Skills Acquisition and Employability Among Arts and Social Sciences Interns in a Malaysian Public University

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Mythili Monogaran
Thirunaukarasu Subramaniam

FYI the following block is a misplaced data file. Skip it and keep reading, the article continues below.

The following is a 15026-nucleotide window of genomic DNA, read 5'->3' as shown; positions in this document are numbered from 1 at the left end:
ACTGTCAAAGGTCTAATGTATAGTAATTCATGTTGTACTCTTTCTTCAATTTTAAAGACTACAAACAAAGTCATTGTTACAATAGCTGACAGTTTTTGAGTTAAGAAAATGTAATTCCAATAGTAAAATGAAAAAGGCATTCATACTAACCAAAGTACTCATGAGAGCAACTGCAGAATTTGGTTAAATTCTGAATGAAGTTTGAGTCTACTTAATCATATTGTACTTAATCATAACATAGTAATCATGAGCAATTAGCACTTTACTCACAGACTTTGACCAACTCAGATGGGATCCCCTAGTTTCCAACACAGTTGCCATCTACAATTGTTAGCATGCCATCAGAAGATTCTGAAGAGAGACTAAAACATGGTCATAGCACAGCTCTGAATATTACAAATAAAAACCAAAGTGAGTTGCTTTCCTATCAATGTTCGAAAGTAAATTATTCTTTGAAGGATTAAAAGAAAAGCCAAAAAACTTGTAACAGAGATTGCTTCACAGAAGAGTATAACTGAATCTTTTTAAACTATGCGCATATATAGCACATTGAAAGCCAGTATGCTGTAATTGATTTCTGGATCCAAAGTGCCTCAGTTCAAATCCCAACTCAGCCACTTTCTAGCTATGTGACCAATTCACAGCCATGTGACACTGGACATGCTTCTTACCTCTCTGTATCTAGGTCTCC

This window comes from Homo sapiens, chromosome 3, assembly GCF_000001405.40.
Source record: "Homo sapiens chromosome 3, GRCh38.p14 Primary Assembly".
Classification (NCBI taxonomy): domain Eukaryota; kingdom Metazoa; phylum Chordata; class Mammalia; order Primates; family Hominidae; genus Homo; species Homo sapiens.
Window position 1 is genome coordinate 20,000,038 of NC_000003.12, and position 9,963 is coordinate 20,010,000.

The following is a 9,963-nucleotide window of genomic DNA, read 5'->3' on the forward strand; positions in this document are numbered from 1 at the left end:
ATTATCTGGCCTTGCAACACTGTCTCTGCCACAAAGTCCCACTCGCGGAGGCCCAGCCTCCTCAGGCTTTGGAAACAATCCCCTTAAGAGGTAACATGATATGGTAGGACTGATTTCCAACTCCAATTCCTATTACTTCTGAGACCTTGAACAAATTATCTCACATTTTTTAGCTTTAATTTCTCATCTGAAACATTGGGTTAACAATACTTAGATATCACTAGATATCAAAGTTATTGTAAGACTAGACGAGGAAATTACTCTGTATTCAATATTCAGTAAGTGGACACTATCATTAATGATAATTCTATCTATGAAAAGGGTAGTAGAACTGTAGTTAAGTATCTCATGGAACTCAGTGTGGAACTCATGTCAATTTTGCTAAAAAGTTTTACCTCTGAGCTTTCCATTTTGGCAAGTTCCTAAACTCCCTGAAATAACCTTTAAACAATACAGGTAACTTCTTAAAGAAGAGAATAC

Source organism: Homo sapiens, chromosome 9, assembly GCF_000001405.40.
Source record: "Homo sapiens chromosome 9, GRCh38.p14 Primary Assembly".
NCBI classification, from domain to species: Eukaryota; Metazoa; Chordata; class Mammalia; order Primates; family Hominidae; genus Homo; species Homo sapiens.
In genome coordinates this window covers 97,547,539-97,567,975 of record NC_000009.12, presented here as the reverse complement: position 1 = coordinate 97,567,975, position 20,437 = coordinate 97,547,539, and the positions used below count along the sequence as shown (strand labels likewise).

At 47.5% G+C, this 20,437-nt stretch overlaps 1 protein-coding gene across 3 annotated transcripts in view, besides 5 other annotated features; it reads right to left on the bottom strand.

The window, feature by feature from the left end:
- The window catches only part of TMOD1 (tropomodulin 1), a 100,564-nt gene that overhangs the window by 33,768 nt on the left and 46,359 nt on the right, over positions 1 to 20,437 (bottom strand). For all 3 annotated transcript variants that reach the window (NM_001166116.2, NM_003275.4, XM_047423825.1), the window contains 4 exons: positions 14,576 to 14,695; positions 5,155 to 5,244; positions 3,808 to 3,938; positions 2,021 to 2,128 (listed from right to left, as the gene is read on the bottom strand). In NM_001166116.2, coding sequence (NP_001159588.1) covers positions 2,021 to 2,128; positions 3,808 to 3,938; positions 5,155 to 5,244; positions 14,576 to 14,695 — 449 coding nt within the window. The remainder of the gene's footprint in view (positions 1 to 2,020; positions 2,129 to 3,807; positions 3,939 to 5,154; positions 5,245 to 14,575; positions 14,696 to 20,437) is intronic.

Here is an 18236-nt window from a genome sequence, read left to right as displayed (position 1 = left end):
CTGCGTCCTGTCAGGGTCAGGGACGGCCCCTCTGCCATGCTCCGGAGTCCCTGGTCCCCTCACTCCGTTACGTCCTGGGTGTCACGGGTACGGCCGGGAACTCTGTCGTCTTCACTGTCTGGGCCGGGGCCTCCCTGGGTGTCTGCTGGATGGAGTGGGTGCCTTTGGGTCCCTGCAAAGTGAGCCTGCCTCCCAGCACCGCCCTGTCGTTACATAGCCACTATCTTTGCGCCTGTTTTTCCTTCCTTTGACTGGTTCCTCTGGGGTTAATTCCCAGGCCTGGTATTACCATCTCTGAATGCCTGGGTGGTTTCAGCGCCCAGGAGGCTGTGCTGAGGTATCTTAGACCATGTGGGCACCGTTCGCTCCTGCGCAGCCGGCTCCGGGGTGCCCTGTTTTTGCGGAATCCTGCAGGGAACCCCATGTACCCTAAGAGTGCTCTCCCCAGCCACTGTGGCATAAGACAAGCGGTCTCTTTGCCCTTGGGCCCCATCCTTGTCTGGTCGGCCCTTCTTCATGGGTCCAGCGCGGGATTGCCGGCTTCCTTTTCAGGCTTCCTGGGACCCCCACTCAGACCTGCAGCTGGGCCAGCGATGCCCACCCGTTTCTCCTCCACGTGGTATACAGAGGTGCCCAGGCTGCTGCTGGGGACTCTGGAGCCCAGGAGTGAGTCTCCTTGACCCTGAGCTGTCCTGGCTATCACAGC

Many Malaysian employers feel that university curricula inadequately prepare graduates for the realities of the job market. The present study attempts to rank skills acquisition among interns at a Malaysian public university and identify the gaps through skills gap and radar analyses. Respondents comprised students from an Arts and Social Sciences faculty in a Malaysian public university who had undergone internship as well as the employers who conducted trainings for them. Using a simple random sampling method, 164 students and 43 employers provided responses. The largest gap between employers’ expectations and interns’ performance is seen for ‘values, attitudes and professionalism’. Employers tend to emphasise ‘values, attitudes and professionalism’ as an essential skill for employability. Positive qualities, such as having good work habits and attitudes, are valuable assets that need to be inculcated. Another skill that requires improvement is ‘communication, leadership and team skills’, as poor communication skills can become a serious obstacle for employability. This study provides insights from a dual perspective analysis through the identification of gaps between actual and expected intern performance. This information will be a valuable guideline in redesigning university modules to meet the demands of potential employers.


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